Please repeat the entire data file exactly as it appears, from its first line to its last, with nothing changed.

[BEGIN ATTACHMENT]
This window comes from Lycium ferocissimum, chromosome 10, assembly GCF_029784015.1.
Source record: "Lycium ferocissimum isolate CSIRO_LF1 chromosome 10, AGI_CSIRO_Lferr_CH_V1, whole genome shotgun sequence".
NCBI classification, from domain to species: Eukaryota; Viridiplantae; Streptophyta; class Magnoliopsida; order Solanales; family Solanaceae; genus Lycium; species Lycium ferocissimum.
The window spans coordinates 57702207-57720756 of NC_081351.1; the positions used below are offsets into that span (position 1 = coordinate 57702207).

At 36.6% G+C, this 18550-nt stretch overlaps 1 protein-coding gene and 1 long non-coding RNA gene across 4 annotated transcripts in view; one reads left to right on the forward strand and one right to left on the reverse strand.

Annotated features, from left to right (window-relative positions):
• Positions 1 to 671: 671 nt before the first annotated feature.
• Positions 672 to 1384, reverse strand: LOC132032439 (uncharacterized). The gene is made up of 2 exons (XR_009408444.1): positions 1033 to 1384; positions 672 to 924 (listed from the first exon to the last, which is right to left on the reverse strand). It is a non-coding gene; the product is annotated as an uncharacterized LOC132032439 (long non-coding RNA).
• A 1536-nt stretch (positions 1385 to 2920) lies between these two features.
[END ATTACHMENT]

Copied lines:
This window comes from Lycium ferocissimum, chromosome 10, assembly GCF_029784015.1.
Source record: "Lycium ferocissimum isolate CSIRO_LF1 chromosome 10, AGI_CSIRO_Lferr_CH_V1, whole genome shotgun sequence".
NCBI classification, from domain to species: Eukaryota; Viridiplantae; Streptophyta; class Magnoliopsida; order Solanales; family Solanaceae; genus Lycium; species Lycium ferocissimum.
The window spans coordinates 57702207-57720756 of NC_081351.1; the positions used below are offsets into that span (position 1 = coordinate 57702207).

At 36.6% G+C, this 18550-nt stretch overlaps 1 protein-coding gene and 1 long non-coding RNA gene across 4 annotated transcripts in view; one reads left to right on the forward strand and one right to left on the reverse strand.

Annotated features, from left to right (window-relative positions):
• Positions 1 to 671: 671 nt before the first annotated feature.
• Positions 672 to 1384, reverse strand: LOC132032439 (uncharacterized). The gene is made up of 2 exons (XR_009408444.1): positions 1033 to 1384; positions 672 to 924 (listed from the first exon to the last, which is right to left on the reverse strand). It is a non-coding gene; the product is annotated as an uncharacterized LOC132032439 (long non-coding RNA).
• A 1536-nt stretch (positions 1385 to 2920) lies between these two features.